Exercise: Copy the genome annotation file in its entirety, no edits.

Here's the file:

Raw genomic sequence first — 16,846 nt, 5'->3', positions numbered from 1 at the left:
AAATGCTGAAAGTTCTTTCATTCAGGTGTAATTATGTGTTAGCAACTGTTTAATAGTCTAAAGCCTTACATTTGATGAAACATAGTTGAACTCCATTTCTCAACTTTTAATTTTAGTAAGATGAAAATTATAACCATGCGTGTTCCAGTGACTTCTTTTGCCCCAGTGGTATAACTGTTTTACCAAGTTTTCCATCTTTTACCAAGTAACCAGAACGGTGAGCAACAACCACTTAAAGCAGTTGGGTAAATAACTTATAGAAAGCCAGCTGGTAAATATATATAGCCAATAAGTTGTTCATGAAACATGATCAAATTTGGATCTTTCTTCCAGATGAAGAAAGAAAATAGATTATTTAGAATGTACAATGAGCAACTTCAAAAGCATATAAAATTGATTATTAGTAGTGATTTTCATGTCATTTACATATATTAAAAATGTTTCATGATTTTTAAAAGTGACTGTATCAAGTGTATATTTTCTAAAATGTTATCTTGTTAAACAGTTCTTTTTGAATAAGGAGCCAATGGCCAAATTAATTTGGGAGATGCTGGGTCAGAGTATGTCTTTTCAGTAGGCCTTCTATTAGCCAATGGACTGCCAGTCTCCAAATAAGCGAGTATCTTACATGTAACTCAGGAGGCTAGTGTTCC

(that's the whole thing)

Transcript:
Raw genomic sequence first — 16,846 nt, 5'->3', positions numbered from 1 at the left:
AAATGCTGAAAGTTCTTTCATTCAGGTGTAATTATGTGTTAGCAACTGTTTAATAGTCTAAAGCCTTACATTTGATGAAACATAGTTGAACTCCATTTCTCAACTTTTAATTTTAGTAAGATGAAAATTATAACCATGCGTGTTCCAGTGACTTCTTTTGCCCCAGTGGTATAACTGTTTTACCAAGTTTTCCATCTTTTACCAAGTAACCAGAACGGTGAGCAACAACCACTTAAAGCAGTTGGGTAAATAACTTATAGAAAGCCAGCTGGTAAATATATATAGCCAATAAGTTGTTCATGAAACATGATCAAATTTGGATCTTTCTTCCAGATGAAGAAAGAAAATAGATTATTTAGAATGTACAATGAGCAACTTCAAAAGCATATAAAATTGATTATTAGTAGTGATTTTCATGTCATTTACATATATTAAAAATGTTTCATGATTTTTAAAAGTGACTGTATCAAGTGTATATTTTCTAAAATGTTATCTTGTTAAACAGTTCTTTTTGAATAAGGAGCCAATGGCCAAATTAATTTGGGAGATGCTGGGTCAGAGTATGTCTTTTCAGTAGGCCTTCTATTAGCCAATGGACTGCCAGTCTCCAAATAAGCGAGTATCTTACATGTAACTCAGGAGGCTAGTGTTCC